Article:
Electric Kiln

Most of my work is fired in my electric kiln. Once dry, pieces are initially bisque fired to 1000 - 1050ºC. Then glazes are applied, and the pieces fired again. Earthenware is typically fired to 1000 - 1150ºC - the higher temperatures giving a darker, stronger and less porous clay, as well as affecting the glazes. Stoneware is fired to 1200 - 1300ºC depending on the glaze primarily, but the higher temperature also gives a darker colour to some of the clays. Some of the glazes may need the piece to be held at top temperature for 2 or 3 hours for the effects to develop fully. Additional firings may be required, for example if adding a low temperature glaze onto a high temperature fired piece, or adding lustres or decals. After the main glaze firing, each subsequent firing has to be at a lower temperature than the previous one, so that glazes already applied don't melt again.

The kiln is computer controlled, so a very fine degree of control can be exerted over the firing. The downside of an electric kiln, though, is that it can only fire in oxidation. It cannot use those glazes designed for reduction firing in a gas or wood kiln, where the air supply to the flames is throttled back and the amount of oxygen in the kiln is reduced, so oxygen is sucked out of the glaze to feed the flames. However there are more than enough other routes to follow to produce attractive work.

Anagama Kiln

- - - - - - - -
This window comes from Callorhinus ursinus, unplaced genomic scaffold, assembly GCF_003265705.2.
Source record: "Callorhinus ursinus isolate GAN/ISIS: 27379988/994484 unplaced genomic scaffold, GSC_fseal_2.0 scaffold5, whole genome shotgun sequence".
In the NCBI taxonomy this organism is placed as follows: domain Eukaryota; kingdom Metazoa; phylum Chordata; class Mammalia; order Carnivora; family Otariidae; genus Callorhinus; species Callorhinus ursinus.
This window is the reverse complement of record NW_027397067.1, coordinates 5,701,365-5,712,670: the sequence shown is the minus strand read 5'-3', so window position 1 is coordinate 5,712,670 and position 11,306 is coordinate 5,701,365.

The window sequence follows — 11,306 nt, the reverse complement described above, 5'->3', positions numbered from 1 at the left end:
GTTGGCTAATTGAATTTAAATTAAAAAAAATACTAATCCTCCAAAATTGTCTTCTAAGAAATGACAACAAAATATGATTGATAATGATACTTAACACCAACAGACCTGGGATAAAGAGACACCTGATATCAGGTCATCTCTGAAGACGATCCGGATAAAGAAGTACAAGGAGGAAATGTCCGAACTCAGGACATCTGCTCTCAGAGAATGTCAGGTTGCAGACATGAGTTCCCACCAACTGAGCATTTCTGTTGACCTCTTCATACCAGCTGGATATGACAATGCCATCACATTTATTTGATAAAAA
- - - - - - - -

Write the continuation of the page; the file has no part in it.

The anagama kiln is a large, wood fired kiln that is managed by Oxford University as the Oxford Anagama Project. In fact they have not just one, but two! They are run in conjunction with Jim Keeling of Whichford Pottery as a community project - potters can pay to have their pieces fired in the kiln, making a contribution to the cost of the timber fuel, and helping out with the firing itself. At present they are fired a couple of times a year.

The kilns are modelled on Japanese kilns from Bizen. There is a single firing chamber on a slope, fired at the downhill end and the chimney at the other end, the slope helping increase the draw. They are fired slowly, about a week of continuous feeding with timber, 24 hours a day, to get up to a top temperature of 1200 - 1250ºC, and then the best part of another week to cool down before the kiln can be opened and the results examined. Bizen ware is traditionally unglazed, allowing the heat, flames and ash to create a thin surface glaze on a red/brown clay, with variations depending on how the piece was exposed to the flames, the level of ash deposition, and the top temperature in that part of the kiln. Whilst there is no requirement for pieces to follow the Bizen style, and many do put slips or glazes onto their wares, there is an attraction to the simplicity of just using clay and fire, without the decorative veneer of the glaze.